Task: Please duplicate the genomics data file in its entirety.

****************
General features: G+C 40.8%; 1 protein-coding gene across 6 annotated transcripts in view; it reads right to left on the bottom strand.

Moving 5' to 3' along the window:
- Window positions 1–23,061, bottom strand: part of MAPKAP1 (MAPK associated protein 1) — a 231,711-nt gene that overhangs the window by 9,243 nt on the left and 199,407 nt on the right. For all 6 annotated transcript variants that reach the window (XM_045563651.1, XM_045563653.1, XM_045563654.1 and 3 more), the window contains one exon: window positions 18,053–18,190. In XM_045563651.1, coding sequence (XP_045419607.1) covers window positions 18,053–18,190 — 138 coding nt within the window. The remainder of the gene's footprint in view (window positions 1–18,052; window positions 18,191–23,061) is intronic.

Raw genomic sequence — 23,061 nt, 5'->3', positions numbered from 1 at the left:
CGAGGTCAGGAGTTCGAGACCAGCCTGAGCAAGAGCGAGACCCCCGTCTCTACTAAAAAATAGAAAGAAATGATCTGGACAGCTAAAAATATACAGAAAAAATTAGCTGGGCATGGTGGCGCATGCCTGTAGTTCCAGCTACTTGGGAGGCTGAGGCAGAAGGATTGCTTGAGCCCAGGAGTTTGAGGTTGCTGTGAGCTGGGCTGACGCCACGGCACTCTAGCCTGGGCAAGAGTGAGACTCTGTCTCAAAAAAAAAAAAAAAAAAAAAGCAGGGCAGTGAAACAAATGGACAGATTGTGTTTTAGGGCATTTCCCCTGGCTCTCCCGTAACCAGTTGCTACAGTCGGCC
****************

General features: G+C 40.8%; 1 protein-coding gene across 6 annotated transcripts in view; it reads right to left on the bottom strand.

Moving 5' to 3' along the window:
- Window positions 1–23,061, bottom strand: part of MAPKAP1 (MAPK associated protein 1) — a 231,711-nt gene that overhangs the window by 9,243 nt on the left and 199,407 nt on the right. For all 6 annotated transcript variants that reach the window (XM_045563651.1, XM_045563653.1, XM_045563654.1 and 3 more), the window contains one exon: window positions 18,053–18,190. In XM_045563651.1, coding sequence (XP_045419607.1) covers window positions 18,053–18,190 — 138 coding nt within the window. The remainder of the gene's footprint in view (window positions 1–18,052; window positions 18,191–23,061) is intronic.

Raw genomic sequence — 23,061 nt, 5'->3', positions numbered from 1 at the left:
CGAGGTCAGGAGTTCGAGACCAGCCTGAGCAAGAGCGAGACCCCCGTCTCTACTAAAAAATAGAAAGAAATGATCTGGACAGCTAAAAATATACAGAAAAAATTAGCTGGGCATGGTGGCGCATGCCTGTAGTTCCAGCTACTTGGGAGGCTGAGGCAGAAGGATTGCTTGAGCCCAGGAGTTTGAGGTTGCTGTGAGCTGGGCTGACGCCACGGCACTCTAGCCTGGGCAAGAGTGAGACTCTGTCTCAAAAAAAAAAAAAAAAAAAAAGCAGGGCAGTGAAACAAATGGACAGATTGTGTTTTAGGGCATTTCCCCTGGCTCTCCCGTAACCAGTTGCTACAGTCGGCC